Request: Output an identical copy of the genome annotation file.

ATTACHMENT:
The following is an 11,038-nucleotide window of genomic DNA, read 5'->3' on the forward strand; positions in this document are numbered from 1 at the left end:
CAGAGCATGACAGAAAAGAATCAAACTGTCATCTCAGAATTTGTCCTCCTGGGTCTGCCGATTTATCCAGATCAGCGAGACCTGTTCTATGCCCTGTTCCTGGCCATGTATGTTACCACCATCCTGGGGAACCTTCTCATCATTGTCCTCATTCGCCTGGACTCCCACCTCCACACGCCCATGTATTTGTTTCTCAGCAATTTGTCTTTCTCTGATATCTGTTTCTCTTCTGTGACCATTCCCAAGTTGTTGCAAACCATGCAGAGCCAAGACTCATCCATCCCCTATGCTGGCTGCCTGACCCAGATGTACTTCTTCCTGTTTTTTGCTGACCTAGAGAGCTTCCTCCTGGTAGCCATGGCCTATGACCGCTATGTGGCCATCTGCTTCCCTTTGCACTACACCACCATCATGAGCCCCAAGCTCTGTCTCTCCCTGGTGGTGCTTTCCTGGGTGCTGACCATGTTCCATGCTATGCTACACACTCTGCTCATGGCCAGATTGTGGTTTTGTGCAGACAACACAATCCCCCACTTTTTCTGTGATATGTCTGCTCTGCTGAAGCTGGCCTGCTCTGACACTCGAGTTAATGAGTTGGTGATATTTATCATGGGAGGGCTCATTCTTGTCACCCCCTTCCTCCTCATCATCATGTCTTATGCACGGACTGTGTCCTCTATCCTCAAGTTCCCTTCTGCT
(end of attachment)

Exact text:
The following is an 11,038-nucleotide window of genomic DNA, read 5'->3' on the forward strand; positions in this document are numbered from 1 at the left end:
CAGAGCATGACAGAAAAGAATCAAACTGTCATCTCAGAATTTGTCCTCCTGGGTCTGCCGATTTATCCAGATCAGCGAGACCTGTTCTATGCCCTGTTCCTGGCCATGTATGTTACCACCATCCTGGGGAACCTTCTCATCATTGTCCTCATTCGCCTGGACTCCCACCTCCACACGCCCATGTATTTGTTTCTCAGCAATTTGTCTTTCTCTGATATCTGTTTCTCTTCTGTGACCATTCCCAAGTTGTTGCAAACCATGCAGAGCCAAGACTCATCCATCCCCTATGCTGGCTGCCTGACCCAGATGTACTTCTTCCTGTTTTTTGCTGACCTAGAGAGCTTCCTCCTGGTAGCCATGGCCTATGACCGCTATGTGGCCATCTGCTTCCCTTTGCACTACACCACCATCATGAGCCCCAAGCTCTGTCTCTCCCTGGTGGTGCTTTCCTGGGTGCTGACCATGTTCCATGCTATGCTACACACTCTGCTCATGGCCAGATTGTGGTTTTGTGCAGACAACACAATCCCCCACTTTTTCTGTGATATGTCTGCTCTGCTGAAGCTGGCCTGCTCTGACACTCGAGTTAATGAGTTGGTGATATTTATCATGGGAGGGCTCATTCTTGTCACCCCCTTCCTCCTCATCATCATGTCTTATGCACGGACTGTGTCCTCTATCCTCAAGTTCCCTTCTGCT